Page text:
In honor of Dr. Mary Frances HopKins, the Black Box was officially renamed the HopKins Black Box in a tribute which included performances by alumni, colleagues, and friends. The gala evening celebrated Dr. HopKinss outstanding contributions to the performing arts, teaching, research, and leadership at LSU and nationally in the field of Performance Studies. The audience enjoyed performances that ranged from Dan Heatons heartfelt rendition of Love Me Tender to the Provosts performance of My Last Duchess. In funding, labor, and great good humor, the event was generously supported by the faculty and students of the Department of Communication Studies a most notable backstage performance offered by Gretchen Stein who catered the truly elegant reception held afterwards at St. Albans Chapel.
Adapted & performed by Jacque Burleson & Joni Butcher
Presented in an intimate Readers Theatre format, this performance of non/fiction was kind of true. Travel guides, Babs Burleson and Kitty Butcher, drove their vehicle under the influence of poetic license to tell several hilarious stories about the trials and tribulations of two traveling companions. Collected and variously displayed along the way, travel souvenirs served to place their distinct personalities while shifting the space through which we all traveled.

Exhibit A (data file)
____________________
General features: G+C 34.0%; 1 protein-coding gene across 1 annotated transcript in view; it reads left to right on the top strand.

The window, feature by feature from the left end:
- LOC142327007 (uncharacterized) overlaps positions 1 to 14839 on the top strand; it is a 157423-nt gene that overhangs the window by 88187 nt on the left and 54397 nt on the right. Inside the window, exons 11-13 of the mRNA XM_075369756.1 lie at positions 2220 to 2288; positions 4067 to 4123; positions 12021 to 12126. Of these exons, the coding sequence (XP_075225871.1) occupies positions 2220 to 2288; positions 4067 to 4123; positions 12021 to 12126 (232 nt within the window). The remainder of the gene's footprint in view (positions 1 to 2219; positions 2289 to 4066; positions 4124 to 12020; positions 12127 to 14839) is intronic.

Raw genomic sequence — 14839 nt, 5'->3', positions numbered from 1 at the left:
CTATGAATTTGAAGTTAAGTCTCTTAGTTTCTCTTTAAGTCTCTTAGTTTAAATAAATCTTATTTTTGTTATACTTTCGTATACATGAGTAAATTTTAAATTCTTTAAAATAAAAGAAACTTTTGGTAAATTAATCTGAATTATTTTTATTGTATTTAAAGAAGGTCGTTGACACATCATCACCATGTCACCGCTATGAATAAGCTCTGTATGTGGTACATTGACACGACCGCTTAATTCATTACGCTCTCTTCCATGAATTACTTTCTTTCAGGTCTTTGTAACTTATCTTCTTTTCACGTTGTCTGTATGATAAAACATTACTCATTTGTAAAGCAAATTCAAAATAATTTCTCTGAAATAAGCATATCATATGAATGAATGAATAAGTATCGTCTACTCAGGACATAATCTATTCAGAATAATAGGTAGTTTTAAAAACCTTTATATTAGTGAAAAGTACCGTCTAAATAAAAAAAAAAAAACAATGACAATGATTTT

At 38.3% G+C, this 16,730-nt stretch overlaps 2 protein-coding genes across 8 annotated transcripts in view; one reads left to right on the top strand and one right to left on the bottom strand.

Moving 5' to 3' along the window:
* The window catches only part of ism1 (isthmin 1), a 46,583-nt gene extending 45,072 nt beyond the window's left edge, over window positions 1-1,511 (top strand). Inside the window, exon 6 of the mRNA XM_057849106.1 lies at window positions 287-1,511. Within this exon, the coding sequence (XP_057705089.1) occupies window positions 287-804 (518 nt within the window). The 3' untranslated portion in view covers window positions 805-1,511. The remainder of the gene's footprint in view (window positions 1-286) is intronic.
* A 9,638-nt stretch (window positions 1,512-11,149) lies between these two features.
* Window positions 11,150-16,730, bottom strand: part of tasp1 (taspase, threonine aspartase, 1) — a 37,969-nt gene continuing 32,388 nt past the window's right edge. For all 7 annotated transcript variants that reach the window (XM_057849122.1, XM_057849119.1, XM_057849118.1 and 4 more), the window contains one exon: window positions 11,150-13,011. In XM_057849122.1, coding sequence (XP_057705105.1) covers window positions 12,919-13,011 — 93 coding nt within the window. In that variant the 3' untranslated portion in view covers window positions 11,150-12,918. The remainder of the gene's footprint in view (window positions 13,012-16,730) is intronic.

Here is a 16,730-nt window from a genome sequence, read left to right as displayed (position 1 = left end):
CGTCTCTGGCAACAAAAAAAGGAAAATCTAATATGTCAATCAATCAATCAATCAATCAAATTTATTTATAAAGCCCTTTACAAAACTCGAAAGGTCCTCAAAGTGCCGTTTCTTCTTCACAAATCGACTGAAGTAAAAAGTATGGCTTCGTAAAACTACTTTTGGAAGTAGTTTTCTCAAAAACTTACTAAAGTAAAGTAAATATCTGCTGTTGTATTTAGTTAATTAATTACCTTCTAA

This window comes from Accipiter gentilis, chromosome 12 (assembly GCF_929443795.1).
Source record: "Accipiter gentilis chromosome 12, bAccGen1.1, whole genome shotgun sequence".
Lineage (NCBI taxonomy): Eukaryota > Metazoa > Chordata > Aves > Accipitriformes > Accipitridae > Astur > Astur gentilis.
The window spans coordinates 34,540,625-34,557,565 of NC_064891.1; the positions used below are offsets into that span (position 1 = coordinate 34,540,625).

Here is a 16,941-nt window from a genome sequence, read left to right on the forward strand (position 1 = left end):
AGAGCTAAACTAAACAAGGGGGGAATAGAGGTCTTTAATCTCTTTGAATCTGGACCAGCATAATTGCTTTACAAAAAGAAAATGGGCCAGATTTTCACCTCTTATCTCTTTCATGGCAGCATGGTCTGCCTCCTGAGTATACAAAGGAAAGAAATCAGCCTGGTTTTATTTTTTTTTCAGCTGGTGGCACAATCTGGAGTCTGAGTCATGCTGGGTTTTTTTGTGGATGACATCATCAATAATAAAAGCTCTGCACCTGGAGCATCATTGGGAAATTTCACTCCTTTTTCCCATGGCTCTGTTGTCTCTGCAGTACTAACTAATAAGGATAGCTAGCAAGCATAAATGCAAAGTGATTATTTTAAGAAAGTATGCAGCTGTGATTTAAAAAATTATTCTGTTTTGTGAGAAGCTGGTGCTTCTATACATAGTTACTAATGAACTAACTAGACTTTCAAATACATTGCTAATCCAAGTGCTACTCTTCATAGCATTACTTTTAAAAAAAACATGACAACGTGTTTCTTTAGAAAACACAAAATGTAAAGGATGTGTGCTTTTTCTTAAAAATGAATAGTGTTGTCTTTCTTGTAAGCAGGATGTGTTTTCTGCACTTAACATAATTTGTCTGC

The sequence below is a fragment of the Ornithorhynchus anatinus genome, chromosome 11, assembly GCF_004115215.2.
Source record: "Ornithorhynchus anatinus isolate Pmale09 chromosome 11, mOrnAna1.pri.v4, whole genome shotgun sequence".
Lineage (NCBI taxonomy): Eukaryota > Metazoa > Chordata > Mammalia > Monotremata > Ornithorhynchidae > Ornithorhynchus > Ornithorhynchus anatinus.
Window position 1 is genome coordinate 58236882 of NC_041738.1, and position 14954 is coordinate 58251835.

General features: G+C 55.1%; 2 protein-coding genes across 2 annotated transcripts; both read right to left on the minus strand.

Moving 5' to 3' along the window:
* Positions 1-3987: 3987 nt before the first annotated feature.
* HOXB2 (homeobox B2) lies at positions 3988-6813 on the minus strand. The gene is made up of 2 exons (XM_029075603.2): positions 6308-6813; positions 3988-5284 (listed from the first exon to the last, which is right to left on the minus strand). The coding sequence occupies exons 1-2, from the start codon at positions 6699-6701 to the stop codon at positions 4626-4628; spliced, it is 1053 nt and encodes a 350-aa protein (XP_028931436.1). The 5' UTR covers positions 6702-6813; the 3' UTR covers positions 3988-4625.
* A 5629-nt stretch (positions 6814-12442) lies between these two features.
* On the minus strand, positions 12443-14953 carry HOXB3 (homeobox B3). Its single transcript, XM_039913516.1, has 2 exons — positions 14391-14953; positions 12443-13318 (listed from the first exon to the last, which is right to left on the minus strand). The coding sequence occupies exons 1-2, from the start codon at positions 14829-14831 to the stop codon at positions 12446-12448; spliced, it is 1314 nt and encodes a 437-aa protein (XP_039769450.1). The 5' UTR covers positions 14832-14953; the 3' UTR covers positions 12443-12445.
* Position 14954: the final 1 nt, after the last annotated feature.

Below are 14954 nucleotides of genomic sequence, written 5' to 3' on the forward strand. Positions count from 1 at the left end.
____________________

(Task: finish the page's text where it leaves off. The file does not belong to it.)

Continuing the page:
February 25 March 3
Internationally known performance artist Holly Hughes spent a week at LSU, her visit co-sponsored by the Department of Theatre and the Performance Studies area in the Department of Communication Studies. During her residency, Hughes led a workshop in the HopKins Black Box on performance composition and, in the Theatre Departments Shaver Theatre, she performed Preaching to the Perverted: A Tour of the Dark Side of Democracy, which recounted her experiences as one of the NEA Four. Hughess visit culminated in a good old-fashioned crawfish boil hosted by Dr. Trish Suchy and the rest of the performance studies community.
Adapted & directed by Scott Brignac, Andy Causey, and Katie Weiner
The noted undergraduates interwove excerpts from Solomons Song of Songs with a radical (re)interpretation of the biblical book, penned in the seventeenth century by French author Jeanne Guyon. Song, dance, and live jazz contributed to the celebratory performance. As part of her residency at LSU, Dr. Mary Agnes Doyle responded to the production on March 14.
Produced by Michael Bowman
March 20 & 21